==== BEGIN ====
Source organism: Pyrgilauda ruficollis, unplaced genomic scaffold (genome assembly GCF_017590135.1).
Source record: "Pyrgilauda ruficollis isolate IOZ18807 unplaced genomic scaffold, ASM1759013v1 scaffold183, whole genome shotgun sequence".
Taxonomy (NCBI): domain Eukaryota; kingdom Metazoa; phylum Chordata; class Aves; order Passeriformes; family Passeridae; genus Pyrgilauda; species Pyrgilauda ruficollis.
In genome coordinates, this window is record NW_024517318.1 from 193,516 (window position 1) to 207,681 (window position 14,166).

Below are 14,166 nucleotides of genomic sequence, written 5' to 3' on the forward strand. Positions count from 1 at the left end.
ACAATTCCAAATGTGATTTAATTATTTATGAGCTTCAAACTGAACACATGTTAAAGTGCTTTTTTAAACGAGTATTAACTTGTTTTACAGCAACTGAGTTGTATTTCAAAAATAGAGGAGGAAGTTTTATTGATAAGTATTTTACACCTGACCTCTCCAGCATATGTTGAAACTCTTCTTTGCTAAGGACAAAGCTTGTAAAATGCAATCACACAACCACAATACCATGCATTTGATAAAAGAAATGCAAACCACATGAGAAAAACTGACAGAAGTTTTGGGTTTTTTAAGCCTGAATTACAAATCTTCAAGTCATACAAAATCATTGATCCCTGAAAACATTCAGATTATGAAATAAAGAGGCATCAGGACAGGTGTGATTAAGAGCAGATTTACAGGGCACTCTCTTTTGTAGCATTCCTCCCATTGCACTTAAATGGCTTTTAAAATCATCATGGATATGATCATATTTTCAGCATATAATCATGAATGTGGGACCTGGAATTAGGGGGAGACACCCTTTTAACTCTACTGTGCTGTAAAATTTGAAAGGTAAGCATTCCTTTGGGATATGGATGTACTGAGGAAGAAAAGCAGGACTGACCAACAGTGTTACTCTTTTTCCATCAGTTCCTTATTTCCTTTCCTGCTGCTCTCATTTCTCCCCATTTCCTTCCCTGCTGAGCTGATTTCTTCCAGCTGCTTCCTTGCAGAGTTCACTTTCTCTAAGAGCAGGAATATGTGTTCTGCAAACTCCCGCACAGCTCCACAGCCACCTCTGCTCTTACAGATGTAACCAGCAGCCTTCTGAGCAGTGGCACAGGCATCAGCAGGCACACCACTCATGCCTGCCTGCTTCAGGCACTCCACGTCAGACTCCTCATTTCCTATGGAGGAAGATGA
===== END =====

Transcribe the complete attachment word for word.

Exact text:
Source organism: Pyrgilauda ruficollis, unplaced genomic scaffold (genome assembly GCF_017590135.1).
Source record: "Pyrgilauda ruficollis isolate IOZ18807 unplaced genomic scaffold, ASM1759013v1 scaffold183, whole genome shotgun sequence".
Taxonomy (NCBI): domain Eukaryota; kingdom Metazoa; phylum Chordata; class Aves; order Passeriformes; family Passeridae; genus Pyrgilauda; species Pyrgilauda ruficollis.
In genome coordinates, this window is record NW_024517318.1 from 193,516 (window position 1) to 207,681 (window position 14,166).

Below are 14,166 nucleotides of genomic sequence, written 5' to 3' on the forward strand. Positions count from 1 at the left end.
ACAATTCCAAATGTGATTTAATTATTTATGAGCTTCAAACTGAACACATGTTAAAGTGCTTTTTTAAACGAGTATTAACTTGTTTTACAGCAACTGAGTTGTATTTCAAAAATAGAGGAGGAAGTTTTATTGATAAGTATTTTACACCTGACCTCTCCAGCATATGTTGAAACTCTTCTTTGCTAAGGACAAAGCTTGTAAAATGCAATCACACAACCACAATACCATGCATTTGATAAAAGAAATGCAAACCACATGAGAAAAACTGACAGAAGTTTTGGGTTTTTTAAGCCTGAATTACAAATCTTCAAGTCATACAAAATCATTGATCCCTGAAAACATTCAGATTATGAAATAAAGAGGCATCAGGACAGGTGTGATTAAGAGCAGATTTACAGGGCACTCTCTTTTGTAGCATTCCTCCCATTGCACTTAAATGGCTTTTAAAATCATCATGGATATGATCATATTTTCAGCATATAATCATGAATGTGGGACCTGGAATTAGGGGGAGACACCCTTTTAACTCTACTGTGCTGTAAAATTTGAAAGGTAAGCATTCCTTTGGGATATGGATGTACTGAGGAAGAAAAGCAGGACTGACCAACAGTGTTACTCTTTTTCCATCAGTTCCTTATTTCCTTTCCTGCTGCTCTCATTTCTCCCCATTTCCTTCCCTGCTGAGCTGATTTCTTCCAGCTGCTTCCTTGCAGAGTTCACTTTCTCTAAGAGCAGGAATATGTGTTCTGCAAACTCCCGCACAGCTCCACAGCCACCTCTGCTCTTACAGATGTAACCAGCAGCCTTCTGAGCAGTGGCACAGGCATCAGCAGGCACACCACTCATGCCTGCCTGCTTCAGGCACTCCACGTCAGACTCCTCATTTCCTATGGAGGAAGATGA